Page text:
IT WAS an incongruous and compelling image.
Standing in spring sunshine early yesterday morning, a huddle of stunned Bridgehaugh Dyeworks staff looked on in disbelief at the twisted, smoking wreckage of their erstwhile workplace.
Some had been due to begin their early shift at 6am, others were due to start two hours later. Even the 2pm backshift guys, having heard the news, had come down to see for themselves the devastation which has, almost certainly, ended their careers.
It was shared camaraderie which has been such a feature of their normal working day that was much in evidence.
“You guys would do anything to get a day off work,” shouted a local wag from a passing lorry in Buccleuch Road.
The workers’ laughter at the black humour which is the stock in trade of Souters, betrayed their utter shock.
“It’s utterly devastating,” said dyer Dave Cottrell, the backshift manager, who had received a call from his son just after 3am.
“The first words he said were: ‘Dad, please tell me that no-one is working tonight’ – and I explained there was no nightshift.”
Dave was on the scene within half an hour.
“I’d locked up the factory just after midnight and everything was in order – just as it should be.
Yet three hours later, the whole place, from end to end, was engulfed in flames shooting high into the sky.”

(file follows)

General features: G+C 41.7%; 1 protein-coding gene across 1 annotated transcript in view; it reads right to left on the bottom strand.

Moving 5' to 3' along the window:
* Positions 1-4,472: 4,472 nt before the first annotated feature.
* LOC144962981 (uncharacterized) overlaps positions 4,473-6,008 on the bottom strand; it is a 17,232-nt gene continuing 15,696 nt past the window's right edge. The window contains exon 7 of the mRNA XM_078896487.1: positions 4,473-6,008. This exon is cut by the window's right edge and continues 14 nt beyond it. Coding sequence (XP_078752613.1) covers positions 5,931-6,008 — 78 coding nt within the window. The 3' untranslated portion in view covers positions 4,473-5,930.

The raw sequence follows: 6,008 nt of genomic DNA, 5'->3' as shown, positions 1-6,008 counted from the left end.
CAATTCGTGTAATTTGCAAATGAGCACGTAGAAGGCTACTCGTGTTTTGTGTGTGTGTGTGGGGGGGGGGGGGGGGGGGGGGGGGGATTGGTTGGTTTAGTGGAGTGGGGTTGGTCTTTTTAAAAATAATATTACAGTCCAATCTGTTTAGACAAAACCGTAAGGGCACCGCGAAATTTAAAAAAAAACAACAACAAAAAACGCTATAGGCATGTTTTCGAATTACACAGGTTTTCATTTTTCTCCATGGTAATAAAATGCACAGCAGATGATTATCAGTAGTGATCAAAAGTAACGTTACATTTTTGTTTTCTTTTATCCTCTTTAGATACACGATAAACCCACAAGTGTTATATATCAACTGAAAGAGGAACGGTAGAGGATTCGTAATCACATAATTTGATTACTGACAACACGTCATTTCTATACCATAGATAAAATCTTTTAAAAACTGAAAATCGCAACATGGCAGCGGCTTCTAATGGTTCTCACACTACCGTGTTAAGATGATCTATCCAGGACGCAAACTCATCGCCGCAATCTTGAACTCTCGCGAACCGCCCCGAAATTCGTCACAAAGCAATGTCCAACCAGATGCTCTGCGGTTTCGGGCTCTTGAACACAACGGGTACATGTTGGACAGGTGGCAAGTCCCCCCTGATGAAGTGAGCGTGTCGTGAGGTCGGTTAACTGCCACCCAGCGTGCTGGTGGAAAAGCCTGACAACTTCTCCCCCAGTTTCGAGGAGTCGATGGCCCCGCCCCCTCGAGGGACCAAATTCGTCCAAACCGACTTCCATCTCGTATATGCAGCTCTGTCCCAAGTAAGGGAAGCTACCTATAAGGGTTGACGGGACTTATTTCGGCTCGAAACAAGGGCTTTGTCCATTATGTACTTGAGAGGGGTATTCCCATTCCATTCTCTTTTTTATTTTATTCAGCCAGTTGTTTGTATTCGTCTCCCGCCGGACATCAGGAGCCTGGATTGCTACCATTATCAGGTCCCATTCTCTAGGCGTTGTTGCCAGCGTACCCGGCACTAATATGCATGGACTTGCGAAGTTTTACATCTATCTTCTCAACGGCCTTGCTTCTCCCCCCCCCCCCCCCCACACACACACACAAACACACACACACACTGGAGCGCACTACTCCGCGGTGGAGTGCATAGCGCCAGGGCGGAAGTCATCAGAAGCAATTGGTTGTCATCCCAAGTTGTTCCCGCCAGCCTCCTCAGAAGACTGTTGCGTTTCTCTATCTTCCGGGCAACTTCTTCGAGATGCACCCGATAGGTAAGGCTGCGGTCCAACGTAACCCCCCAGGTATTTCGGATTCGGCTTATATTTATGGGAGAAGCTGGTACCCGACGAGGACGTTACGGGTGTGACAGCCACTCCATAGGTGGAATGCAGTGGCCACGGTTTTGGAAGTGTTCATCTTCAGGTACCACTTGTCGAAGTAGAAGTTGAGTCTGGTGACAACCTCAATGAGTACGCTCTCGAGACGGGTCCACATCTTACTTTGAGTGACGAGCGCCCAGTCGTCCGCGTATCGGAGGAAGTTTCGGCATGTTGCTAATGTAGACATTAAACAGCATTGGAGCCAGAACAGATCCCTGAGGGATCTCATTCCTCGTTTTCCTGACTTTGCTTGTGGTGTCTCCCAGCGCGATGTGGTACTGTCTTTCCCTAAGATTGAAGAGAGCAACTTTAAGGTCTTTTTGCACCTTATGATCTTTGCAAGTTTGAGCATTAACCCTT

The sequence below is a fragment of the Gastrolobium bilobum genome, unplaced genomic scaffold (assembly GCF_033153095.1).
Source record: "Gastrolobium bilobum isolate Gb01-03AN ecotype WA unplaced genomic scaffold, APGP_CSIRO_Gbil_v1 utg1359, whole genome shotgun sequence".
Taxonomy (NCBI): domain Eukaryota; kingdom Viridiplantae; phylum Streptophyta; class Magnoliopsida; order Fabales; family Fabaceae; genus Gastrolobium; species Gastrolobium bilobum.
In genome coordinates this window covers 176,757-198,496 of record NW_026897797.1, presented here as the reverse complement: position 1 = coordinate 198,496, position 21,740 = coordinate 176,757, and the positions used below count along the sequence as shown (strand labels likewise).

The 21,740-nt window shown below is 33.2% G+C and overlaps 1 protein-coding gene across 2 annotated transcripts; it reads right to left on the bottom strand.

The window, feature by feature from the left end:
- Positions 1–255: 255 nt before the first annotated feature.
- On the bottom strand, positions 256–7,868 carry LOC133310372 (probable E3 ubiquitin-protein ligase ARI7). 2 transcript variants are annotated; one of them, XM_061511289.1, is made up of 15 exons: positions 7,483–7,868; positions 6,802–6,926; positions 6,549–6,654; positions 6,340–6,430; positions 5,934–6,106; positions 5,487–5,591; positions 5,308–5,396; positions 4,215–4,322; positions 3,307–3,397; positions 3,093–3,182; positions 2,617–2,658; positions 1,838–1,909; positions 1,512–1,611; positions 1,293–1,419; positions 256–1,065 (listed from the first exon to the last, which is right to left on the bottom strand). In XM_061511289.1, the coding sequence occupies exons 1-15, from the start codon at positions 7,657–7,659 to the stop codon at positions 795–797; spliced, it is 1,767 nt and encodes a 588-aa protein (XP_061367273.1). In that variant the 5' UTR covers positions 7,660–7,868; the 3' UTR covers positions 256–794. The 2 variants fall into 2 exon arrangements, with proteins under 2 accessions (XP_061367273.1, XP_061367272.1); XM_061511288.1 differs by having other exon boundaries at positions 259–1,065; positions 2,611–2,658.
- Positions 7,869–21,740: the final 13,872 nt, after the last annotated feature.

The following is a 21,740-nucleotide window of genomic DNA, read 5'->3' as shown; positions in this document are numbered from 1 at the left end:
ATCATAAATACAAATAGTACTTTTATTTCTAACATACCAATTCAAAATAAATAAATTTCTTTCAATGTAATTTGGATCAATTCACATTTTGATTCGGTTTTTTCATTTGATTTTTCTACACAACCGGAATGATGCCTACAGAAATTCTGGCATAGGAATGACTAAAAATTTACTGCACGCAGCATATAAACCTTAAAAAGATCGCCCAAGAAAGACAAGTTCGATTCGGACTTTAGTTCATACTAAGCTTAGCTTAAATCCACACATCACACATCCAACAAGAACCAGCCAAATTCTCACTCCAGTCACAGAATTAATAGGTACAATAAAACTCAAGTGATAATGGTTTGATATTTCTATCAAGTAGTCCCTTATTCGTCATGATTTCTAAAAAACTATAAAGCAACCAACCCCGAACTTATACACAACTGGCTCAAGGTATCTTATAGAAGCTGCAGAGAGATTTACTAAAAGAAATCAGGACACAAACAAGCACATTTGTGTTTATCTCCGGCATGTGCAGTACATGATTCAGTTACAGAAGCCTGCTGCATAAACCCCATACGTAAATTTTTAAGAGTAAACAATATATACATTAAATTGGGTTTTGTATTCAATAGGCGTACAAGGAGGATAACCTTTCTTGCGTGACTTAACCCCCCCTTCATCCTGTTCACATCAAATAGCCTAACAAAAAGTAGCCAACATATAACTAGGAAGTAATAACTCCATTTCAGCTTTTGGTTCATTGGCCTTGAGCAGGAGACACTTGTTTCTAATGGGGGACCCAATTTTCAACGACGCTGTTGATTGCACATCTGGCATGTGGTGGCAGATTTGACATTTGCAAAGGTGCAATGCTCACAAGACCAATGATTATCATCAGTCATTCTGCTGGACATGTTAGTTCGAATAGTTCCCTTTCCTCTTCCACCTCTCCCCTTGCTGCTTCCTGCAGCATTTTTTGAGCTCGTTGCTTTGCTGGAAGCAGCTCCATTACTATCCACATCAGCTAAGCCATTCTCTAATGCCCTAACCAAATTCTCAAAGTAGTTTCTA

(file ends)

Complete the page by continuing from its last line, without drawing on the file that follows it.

Dave, originally from Hawick, has been at Bridgehaugh since Keith Hendrie built the factory, which included the former Sim’s Mill canteen, in 1998.
“This place has been my life and now it has gone,” said Dave.
“The implications for me and the rest of the guys have not sunk in yet – but it’s a very hollow feeling and there is no doubt our future is very uncertain.”
Brian Finlayson from Bannerfield has been at Bridgehaugh for nine years. “I’m one of the older guys, but my heart goes out to the younger ones. I wasn’t due on until 2pm, but felt I had to come down to show solidarity with my colleagues. This is absolutely devastating for so many people.”
Alan Henry, who has worked at the factory for around five years, said: “I got the call at 5.15am to say not to rush in for my 6am start, but I never thought it would be as bad as this.
“It was a massive fire, and it looks like they will have to demolish the site, level it off and completely rebuild it from scratch.
“We had stopped doing night shifts, but had recently started getting busy again. Now we have lost everything.”
Ricky Clark has been with Bridgehaugh for a year. “I was unemployed for some time before I got this job which I really enjoyed.
“We had a great team with everyone very committed to the success of the company. I now really fear for the future.”
Foreman Ewan McGregor told us: “It’s ironic that this disaster should happen when we are so busy and it’s hard to fathom.
“There’s nothing really combustible in the process we use which makes the speed of the fire all the more difficult to take in.
“Thankfully, there has been no night shift since February and no-one died ... when the dust settles, that is the main thing.”